A two-hour holy mass attended by around 1,000 nuns, priests and commoners at the Missionaries of Charity global headquarters in Kolkata formally began Mother Teresa's birth centenary celebrations on Thursday.
The Mass, which started at 6.30 am at Mother House, was led by Cardinal Telesphore Placidus Toppo, the Archbishop of Ranchi, and concelebrated by around 60 other priests, including the Archbishop of Kolkata Lucas Sarkar and Bishop of Baruipur Salvadore Lobo.
Nuns of the Missionaries of Charity, a Catholic Christian Order founded by Mother Teresa, took part in the prayers, draped in their traditional white saris.
Missionaries of Charity superior-general Sister Prema, and her predecessor, Sister Nirmala, also attended the mass, held at the first-floor chapel.
"People from all sections of the society, including some of the inmates of the 19 homes run by the Missionaries of Charity in the city, took part in the mass," said a sister, after Pope Benedict XVI's message was read out describing Mother Teresa as an "exemplary model of Christian virtue".
Candles were lit at Mother Teresa's grave, a simple, rectangular three-feet-high cement tomb on the ground floor of the two-storeyed building decorated with flowers.
Pigeons and balloons were also released in the air on the occasion.
Film festivals, cultural programmes, a special train and exhibitions are lined up to mark the centenary celebrations in the city -- the epicentre of the nun's work among the poor, old, infirm and the dying.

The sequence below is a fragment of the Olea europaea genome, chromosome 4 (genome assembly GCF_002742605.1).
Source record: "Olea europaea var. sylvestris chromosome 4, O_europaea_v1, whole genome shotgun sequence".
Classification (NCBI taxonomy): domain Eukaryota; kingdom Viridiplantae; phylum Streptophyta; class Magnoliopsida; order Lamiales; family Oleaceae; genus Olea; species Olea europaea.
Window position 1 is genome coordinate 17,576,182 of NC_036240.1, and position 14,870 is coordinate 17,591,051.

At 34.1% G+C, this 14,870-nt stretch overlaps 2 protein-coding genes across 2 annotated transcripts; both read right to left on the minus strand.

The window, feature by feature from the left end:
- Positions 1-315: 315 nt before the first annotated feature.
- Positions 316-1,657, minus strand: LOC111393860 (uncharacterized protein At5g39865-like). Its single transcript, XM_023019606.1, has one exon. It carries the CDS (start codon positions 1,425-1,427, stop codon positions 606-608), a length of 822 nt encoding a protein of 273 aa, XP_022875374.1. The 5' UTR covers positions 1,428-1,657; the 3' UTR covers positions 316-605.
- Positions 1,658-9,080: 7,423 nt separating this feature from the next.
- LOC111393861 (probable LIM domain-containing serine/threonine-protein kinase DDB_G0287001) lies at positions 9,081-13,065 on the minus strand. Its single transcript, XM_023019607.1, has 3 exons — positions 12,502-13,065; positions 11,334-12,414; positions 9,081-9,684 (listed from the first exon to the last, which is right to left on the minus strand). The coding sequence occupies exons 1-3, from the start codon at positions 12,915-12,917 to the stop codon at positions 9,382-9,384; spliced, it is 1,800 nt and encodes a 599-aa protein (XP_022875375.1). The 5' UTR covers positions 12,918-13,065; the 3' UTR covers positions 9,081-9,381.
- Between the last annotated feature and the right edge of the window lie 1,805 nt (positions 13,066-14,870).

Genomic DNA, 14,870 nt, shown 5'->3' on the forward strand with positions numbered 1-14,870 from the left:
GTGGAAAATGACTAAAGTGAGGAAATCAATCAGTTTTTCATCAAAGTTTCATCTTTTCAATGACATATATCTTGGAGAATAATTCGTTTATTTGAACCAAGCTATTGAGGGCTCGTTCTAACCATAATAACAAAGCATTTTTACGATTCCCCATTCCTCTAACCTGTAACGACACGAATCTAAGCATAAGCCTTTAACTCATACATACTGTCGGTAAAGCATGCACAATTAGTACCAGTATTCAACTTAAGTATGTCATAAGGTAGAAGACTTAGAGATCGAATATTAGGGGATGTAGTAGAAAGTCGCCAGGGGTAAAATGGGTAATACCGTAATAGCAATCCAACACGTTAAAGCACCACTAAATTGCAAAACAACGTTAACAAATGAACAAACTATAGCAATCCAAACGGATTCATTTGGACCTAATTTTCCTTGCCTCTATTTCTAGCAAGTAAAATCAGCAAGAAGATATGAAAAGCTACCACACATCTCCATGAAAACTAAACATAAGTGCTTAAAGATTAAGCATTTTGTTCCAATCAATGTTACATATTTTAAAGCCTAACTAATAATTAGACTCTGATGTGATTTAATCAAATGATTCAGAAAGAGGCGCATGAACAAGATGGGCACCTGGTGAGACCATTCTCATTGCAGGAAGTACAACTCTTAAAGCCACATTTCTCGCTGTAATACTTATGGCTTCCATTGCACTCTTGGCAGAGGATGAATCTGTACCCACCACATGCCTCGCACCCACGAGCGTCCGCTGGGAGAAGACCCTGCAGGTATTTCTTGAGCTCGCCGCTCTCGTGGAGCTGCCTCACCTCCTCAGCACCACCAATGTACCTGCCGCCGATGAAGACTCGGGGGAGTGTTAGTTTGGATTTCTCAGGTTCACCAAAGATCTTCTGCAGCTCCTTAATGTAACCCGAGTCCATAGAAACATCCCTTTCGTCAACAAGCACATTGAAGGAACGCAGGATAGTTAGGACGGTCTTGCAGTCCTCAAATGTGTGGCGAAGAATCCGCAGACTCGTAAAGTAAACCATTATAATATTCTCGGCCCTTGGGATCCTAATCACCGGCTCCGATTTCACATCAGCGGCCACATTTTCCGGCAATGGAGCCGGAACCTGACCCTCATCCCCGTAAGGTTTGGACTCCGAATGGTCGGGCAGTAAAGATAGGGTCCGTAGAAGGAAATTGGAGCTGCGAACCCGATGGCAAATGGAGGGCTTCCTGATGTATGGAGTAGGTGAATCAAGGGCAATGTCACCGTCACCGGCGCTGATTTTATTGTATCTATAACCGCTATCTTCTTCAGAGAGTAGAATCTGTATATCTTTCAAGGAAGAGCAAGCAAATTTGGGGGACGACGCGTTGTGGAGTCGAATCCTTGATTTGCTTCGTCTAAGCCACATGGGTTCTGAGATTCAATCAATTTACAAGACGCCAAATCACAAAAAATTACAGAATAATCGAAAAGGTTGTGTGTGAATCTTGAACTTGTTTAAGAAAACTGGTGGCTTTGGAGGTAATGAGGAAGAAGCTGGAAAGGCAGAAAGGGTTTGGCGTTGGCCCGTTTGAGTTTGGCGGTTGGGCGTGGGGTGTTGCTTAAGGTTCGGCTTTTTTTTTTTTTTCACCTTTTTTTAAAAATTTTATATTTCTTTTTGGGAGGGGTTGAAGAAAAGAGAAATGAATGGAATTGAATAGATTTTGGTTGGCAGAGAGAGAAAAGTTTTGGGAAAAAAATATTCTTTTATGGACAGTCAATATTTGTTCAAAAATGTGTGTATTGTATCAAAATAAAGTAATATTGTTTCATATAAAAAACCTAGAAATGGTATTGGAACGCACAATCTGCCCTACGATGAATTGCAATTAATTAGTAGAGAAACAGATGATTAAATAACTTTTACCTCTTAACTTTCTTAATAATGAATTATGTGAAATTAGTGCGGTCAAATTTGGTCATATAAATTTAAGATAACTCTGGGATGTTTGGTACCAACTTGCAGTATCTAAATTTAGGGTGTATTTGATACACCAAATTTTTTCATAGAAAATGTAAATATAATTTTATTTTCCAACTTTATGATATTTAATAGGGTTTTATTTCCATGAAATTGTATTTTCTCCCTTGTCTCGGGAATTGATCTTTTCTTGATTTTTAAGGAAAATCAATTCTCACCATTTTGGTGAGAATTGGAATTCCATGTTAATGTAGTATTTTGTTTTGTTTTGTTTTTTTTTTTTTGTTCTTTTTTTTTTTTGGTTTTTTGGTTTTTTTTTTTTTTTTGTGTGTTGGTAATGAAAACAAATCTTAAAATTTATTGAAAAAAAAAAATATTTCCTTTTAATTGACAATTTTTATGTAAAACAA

An exhibition train -- a tribute from the Indian Railways -- showcasing the nun's life and philanthropic deeds will be opened for public viewing by Railway Minister Mamata Banerjee at the Sealdah Station here Thursday evening.
Christened "Mother Express", the train will travel to different stations of the country over the next six months. It comprises three air-conditioned coaches in which photographs and write-ups on Mother Teresa will be exhibited to project her life, work and message.
Born Agnes Gonxha Bojaxhiu to Albanian parents in Skopje, which is now in Macedonia, Aug 26, 1910, Mother Teresa left her parental home at 18, and joined the Sisters of Loreto, an Irish community of nuns with missions in India.
She arrived in Kolkata in 1929. Years later, she took Indian citizenship and left the convent with the church's nod to serve the poor and the ailing.
She set up Missionaries of Charity in 1950 at 14, Creek Lane, but shifted to the Mother House in 1953 as her order expanded.
Mother Teresa was awarded the Nobel Peace Prize in 1979 and given India's highest civilian honour, Bharat Ratna, in 1980 for her humanitarian work. The Missionaries of Charity now comprises over 4,500 sisters and is active in 133 countries.
It runs homes for people with HIV/AIDS, leprosy and tuberculosis. It also conducts children's and family counselling programmes and runs orphanages and schools.